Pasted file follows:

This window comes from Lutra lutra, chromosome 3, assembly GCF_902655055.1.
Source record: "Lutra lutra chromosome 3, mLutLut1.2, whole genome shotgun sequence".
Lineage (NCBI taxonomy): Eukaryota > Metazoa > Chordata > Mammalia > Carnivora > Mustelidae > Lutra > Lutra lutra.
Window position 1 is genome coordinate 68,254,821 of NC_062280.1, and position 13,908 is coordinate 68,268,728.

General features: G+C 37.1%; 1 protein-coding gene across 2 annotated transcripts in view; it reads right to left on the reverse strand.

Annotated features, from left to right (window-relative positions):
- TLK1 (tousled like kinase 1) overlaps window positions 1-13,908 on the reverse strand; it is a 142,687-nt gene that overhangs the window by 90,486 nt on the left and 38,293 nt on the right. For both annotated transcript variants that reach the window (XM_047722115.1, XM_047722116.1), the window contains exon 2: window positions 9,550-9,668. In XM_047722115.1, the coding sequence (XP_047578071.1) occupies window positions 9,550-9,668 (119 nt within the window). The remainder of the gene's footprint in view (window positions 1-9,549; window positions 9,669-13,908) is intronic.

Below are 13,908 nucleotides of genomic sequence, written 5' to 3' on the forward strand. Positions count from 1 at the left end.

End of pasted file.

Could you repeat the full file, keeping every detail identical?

This window comes from Lutra lutra, chromosome 3, assembly GCF_902655055.1.
Source record: "Lutra lutra chromosome 3, mLutLut1.2, whole genome shotgun sequence".
Lineage (NCBI taxonomy): Eukaryota > Metazoa > Chordata > Mammalia > Carnivora > Mustelidae > Lutra > Lutra lutra.
Window position 1 is genome coordinate 68,254,821 of NC_062280.1, and position 13,908 is coordinate 68,268,728.

General features: G+C 37.1%; 1 protein-coding gene across 2 annotated transcripts in view; it reads right to left on the reverse strand.

Annotated features, from left to right (window-relative positions):
- TLK1 (tousled like kinase 1) overlaps window positions 1-13,908 on the reverse strand; it is a 142,687-nt gene that overhangs the window by 90,486 nt on the left and 38,293 nt on the right. For both annotated transcript variants that reach the window (XM_047722115.1, XM_047722116.1), the window contains exon 2: window positions 9,550-9,668. In XM_047722115.1, the coding sequence (XP_047578071.1) occupies window positions 9,550-9,668 (119 nt within the window). The remainder of the gene's footprint in view (window positions 1-9,549; window positions 9,669-13,908) is intronic.

Below are 13,908 nucleotides of genomic sequence, written 5' to 3' on the forward strand. Positions count from 1 at the left end.